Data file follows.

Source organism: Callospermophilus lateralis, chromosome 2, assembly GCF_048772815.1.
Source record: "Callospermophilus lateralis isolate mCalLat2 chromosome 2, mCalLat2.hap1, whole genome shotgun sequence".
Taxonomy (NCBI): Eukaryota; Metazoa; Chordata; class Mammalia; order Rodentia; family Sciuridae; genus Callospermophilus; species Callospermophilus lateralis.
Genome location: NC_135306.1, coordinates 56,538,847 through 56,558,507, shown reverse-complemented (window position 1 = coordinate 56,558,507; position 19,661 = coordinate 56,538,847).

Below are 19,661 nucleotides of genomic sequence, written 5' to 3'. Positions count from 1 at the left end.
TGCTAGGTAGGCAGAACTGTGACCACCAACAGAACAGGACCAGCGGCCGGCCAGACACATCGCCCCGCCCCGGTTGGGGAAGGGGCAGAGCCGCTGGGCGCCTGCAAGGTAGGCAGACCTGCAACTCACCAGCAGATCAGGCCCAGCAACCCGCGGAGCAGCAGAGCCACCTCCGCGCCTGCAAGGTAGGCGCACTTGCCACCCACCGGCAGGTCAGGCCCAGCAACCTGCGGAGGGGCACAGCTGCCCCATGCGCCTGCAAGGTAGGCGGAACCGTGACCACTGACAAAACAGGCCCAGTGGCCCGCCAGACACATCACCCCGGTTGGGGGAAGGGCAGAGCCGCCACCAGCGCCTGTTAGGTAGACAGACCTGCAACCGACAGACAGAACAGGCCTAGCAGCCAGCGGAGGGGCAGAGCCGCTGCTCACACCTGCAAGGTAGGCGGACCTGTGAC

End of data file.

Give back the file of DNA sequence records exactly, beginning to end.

Source organism: Callospermophilus lateralis, chromosome 2, assembly GCF_048772815.1.
Source record: "Callospermophilus lateralis isolate mCalLat2 chromosome 2, mCalLat2.hap1, whole genome shotgun sequence".
Taxonomy (NCBI): Eukaryota; Metazoa; Chordata; class Mammalia; order Rodentia; family Sciuridae; genus Callospermophilus; species Callospermophilus lateralis.
Genome location: NC_135306.1, coordinates 56,538,847 through 56,558,507, shown reverse-complemented (window position 1 = coordinate 56,558,507; position 19,661 = coordinate 56,538,847).

Below are 19,661 nucleotides of genomic sequence, written 5' to 3'. Positions count from 1 at the left end.
TGCTAGGTAGGCAGAACTGTGACCACCAACAGAACAGGACCAGCGGCCGGCCAGACACATCGCCCCGCCCCGGTTGGGGAAGGGGCAGAGCCGCTGGGCGCCTGCAAGGTAGGCAGACCTGCAACTCACCAGCAGATCAGGCCCAGCAACCCGCGGAGCAGCAGAGCCACCTCCGCGCCTGCAAGGTAGGCGCACTTGCCACCCACCGGCAGGTCAGGCCCAGCAACCTGCGGAGGGGCACAGCTGCCCCATGCGCCTGCAAGGTAGGCGGAACCGTGACCACTGACAAAACAGGCCCAGTGGCCCGCCAGACACATCACCCCGGTTGGGGGAAGGGCAGAGCCGCCACCAGCGCCTGTTAGGTAGACAGACCTGCAACCGACAGACAGAACAGGCCTAGCAGCCAGCGGAGGGGCAGAGCCGCTGCTCACACCTGCAAGGTAGGCGGACCTGTGAC